When you fire a loaded weapon, ANY weapon, at another person, it is an attack, a method of violence to enforce, impose you will on that person. Discussion is at an end and you have declared force, violence and bloodshed is you chosen vehicle for argument from hence forth. One should not be so shallow, shocked nor surprised when the same is then offered in return.

'0' casualities!:confused:

Simply absurd.
Unionblue
 

trice

Lt. Colonel
Joined
May 2, 2006
Messages
11,671
Battalion,

We have been through this before. You like to take isolated sentences and fragments of quotes out of context to try to "prove" something the original doesn't relate to at all. You tried it with General Lee, and when people saw what you had left out, they saw through your game clearly.

So I wondered what we might find by looking for the complete text of what a few of these pieces are from. Here, for example, you quoted Governor Kirkwood to show he was preparing for war against the South. That is a false presentation of his actual letter. Here's what you quoted:

Battalion said:
"I wrote on yesterday to Col. H.K. Craig, asking to anticipate now the quota of arms that will be due this State for 1862."
Samuel J. Kirkwood, Governor of Iowa, to Joseph Holt, Sec. of War, Washington, 25 Jan. 1861


But here is what that letter actually says. I put the parts you omitted in Blue italics to make it clear what you left out.

EXECUTIVE OFFICE, IOWA,
January 25, 1861.
Hon. JOSEPH HOLT.
Secretary of War, Washington:


DEAR SIR:
I wrote on yesterday to Col. H. K. Craig, asking to anticipate now the quota of arms that will be due this State for 1862. Since mailing that letter I have thought the application should have been made to you, and now make it. I have been informed that during last year the same privilege was granted to other States, and hope it may be granted to Iowa. Will the quota of arms for 1862 be still under the apportionment and census for 1850?

I learn that the present unfortunate condition of public affairs has rendered necessary the transfer of the U.S. troops from Fort Kearny and other points in the West to the sea-board. It is now rumored here that large bands of Indians are gathering near Fort Kearny with hostile intentions. The northwestern border of this State has for several years last past been subject to Indian depredations, the evidence of which is on file in your Department. Should an outbreak occur among the Indians near Fort Kearny it will probably stimulate the Indians in Dakota and Minnesota again to make inroads in the northwestern part of this State. Owing to the small number of arms distributed to this State under the census of 1850 we are almost without arms and all sent to this State prior to 1860 were the old regulation muskets, altered from the flint to the percussion lock.

Can an extra number of arms be in any way sent to this State, to provide against the contingencies of an Indian outbreak? They might be stored at Fort Des Moines or Fort Dodge, in the care of a person to be selected by you, and used only in case of necessity. If a single U.S. officer were at either of these places, and had a supply of arms, he could at any moment have as many men as would be necessary for the protection of our frontier. I shall be pleased to hear from you touching these matters at your earliest convenience. And have the honor to be,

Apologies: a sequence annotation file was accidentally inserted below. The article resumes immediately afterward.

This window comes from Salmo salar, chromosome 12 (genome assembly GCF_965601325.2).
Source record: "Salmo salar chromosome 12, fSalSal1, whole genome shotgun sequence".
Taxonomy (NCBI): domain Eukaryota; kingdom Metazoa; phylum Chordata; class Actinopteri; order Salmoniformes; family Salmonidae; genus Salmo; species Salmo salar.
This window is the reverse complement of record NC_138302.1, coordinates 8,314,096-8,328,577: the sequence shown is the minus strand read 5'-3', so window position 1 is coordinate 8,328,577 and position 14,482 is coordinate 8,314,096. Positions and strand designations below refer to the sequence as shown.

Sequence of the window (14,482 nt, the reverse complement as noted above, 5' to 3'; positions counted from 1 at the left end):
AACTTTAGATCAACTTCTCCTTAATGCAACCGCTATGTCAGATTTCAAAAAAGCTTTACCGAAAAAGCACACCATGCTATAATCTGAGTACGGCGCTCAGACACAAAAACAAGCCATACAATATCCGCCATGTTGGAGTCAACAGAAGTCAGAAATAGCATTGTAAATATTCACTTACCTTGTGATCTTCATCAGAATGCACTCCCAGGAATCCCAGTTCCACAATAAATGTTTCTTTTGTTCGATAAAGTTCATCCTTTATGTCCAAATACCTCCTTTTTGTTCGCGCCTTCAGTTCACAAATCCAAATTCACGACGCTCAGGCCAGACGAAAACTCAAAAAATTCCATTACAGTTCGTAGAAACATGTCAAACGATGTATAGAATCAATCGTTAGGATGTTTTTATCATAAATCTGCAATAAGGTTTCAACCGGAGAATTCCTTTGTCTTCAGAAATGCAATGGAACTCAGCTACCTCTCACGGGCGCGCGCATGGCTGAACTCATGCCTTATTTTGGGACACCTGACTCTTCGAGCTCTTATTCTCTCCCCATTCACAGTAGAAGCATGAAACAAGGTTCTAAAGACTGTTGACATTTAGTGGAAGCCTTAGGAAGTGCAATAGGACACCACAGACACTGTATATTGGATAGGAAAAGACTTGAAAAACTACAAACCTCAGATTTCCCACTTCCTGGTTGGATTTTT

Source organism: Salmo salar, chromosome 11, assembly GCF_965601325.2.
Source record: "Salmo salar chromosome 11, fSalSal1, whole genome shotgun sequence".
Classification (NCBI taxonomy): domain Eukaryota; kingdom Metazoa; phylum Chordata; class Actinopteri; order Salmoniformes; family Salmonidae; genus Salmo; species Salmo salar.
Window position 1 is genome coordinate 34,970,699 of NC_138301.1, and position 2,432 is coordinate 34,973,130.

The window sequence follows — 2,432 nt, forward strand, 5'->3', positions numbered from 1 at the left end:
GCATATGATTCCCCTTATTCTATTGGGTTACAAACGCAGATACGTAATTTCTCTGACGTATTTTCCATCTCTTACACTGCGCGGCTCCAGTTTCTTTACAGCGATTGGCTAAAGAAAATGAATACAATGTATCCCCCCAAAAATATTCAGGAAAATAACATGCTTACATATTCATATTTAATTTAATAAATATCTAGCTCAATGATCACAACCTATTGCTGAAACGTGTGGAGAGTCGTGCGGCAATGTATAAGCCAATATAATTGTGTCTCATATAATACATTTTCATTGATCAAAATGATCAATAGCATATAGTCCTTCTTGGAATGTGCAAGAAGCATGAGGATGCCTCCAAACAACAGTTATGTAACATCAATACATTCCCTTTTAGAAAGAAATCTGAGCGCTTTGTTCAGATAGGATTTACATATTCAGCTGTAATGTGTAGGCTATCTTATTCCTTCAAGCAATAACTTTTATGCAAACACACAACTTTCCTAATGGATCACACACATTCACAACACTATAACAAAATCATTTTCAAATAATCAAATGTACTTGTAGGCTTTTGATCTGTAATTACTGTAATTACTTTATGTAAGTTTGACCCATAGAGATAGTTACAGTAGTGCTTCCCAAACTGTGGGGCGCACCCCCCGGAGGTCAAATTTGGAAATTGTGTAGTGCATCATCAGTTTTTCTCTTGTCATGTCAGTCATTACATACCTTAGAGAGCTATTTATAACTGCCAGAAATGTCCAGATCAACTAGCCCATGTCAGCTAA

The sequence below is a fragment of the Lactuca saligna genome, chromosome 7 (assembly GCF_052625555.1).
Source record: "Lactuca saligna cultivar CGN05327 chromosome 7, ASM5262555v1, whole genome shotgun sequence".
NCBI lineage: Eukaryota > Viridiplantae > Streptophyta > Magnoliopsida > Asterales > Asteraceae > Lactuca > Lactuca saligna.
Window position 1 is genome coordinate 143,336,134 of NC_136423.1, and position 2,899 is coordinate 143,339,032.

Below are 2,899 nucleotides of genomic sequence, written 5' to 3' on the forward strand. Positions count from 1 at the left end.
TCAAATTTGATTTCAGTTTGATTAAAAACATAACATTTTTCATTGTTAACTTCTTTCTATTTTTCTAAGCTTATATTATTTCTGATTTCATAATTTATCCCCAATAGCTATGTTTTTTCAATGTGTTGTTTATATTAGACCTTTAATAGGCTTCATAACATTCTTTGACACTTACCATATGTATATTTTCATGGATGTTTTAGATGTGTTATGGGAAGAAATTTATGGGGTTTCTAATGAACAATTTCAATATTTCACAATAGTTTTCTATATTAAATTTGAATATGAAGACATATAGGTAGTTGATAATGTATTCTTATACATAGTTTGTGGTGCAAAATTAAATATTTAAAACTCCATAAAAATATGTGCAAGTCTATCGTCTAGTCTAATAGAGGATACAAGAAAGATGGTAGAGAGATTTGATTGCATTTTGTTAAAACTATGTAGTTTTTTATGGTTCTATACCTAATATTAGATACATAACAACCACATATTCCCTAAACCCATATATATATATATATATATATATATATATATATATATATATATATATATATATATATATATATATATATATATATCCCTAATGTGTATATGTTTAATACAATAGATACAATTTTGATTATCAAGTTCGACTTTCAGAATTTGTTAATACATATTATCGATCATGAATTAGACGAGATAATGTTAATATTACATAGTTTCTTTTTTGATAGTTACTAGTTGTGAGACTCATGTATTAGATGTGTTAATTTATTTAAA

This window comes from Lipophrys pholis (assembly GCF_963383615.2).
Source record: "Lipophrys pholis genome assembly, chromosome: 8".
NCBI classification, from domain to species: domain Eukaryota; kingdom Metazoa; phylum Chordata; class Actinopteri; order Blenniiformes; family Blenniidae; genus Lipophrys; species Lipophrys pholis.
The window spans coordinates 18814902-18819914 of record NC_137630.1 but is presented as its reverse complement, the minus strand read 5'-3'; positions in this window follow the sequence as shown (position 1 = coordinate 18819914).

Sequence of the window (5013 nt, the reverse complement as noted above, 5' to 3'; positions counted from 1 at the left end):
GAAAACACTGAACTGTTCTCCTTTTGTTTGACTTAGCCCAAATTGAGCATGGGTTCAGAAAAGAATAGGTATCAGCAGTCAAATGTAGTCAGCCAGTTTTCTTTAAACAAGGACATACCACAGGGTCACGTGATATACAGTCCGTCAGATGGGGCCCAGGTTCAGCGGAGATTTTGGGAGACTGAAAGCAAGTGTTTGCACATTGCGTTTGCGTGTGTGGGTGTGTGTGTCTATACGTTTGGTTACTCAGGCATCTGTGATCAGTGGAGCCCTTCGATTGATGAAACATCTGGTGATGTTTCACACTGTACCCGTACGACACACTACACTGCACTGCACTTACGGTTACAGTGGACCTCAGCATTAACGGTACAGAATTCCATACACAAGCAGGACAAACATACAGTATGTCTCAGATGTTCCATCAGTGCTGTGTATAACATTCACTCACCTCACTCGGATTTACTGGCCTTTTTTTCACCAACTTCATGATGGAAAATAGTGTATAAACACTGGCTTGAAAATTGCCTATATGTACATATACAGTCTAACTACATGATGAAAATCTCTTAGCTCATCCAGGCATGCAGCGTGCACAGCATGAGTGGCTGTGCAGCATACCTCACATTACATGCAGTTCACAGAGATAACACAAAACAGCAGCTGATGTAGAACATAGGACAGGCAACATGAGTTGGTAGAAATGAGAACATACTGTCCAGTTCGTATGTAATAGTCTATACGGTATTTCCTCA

Very respectfully, your obedient servant,
SAMUEL J. KIRKWOOD.

Amazingly enough, the way in which you used the quote totally misses the sense of the actual letter. How'd that happen?

BTW, the practice of anticipating arms from the US arsenals to the states (they purchased them against an annual quota) was common. It required the approval of the Secretary of War in both times of peace and war. You might want to understand that by far most of the states requesting this were south of the Mason-Dixon Line in 1860 before trying to make an issue of this -- or do you really think you'd like to show how the South was arming themselves in the year before secession?

Tim
 

ole

Brev. Brig. Gen'l
Retired Moderator
Joined
Feb 20, 2005
Messages
34,431
Location
Near Kankakee
I was going to see your outrage and raise you a snit and a pout. That appears to be unnecessary.
Ole
 

trice

Lt. Colonel
Joined
May 2, 2006
Messages
11,671
Battalion,

Let's take a look at this one to see what the reality is.

Battalion said:
"We have 5,000 infantry now armed and equipped and properly officered."
Wm. Schouler, Adjutant-General, Massachusetts, to Simon Cameron, Sec. of War, 13 April 1861


Here is the complete letter. As before, I have put the parts you omitted in Blue italics to make it easy on those reading it.

ADJUTANT-GENERAL'S OFFICE,
Boston, Mass., April 13, 1861.
Hon. SIMON CAMERON,
Secretary of War, Washington:
SIR: I am directed by His Excellency the Governor to request of you, if consistent with law and the policy of your Department, to allow me to draw 2,000 rifled muskets from the U.S. Arsenal at Springfield in advance of our annual quota becoming due.
We have 5,000 infantry now armed and equipped and properly officered. Only about 3,000 of them, however, are armed with the rifled musket; the others have the old smooth-bores, all of which have been changed from flintlocks to the percussion. If you will permit us to draw 2,000 more of the new rifled musket, we will have 5,000 as well armed, drilled, and officered infantry as ever handled a musket.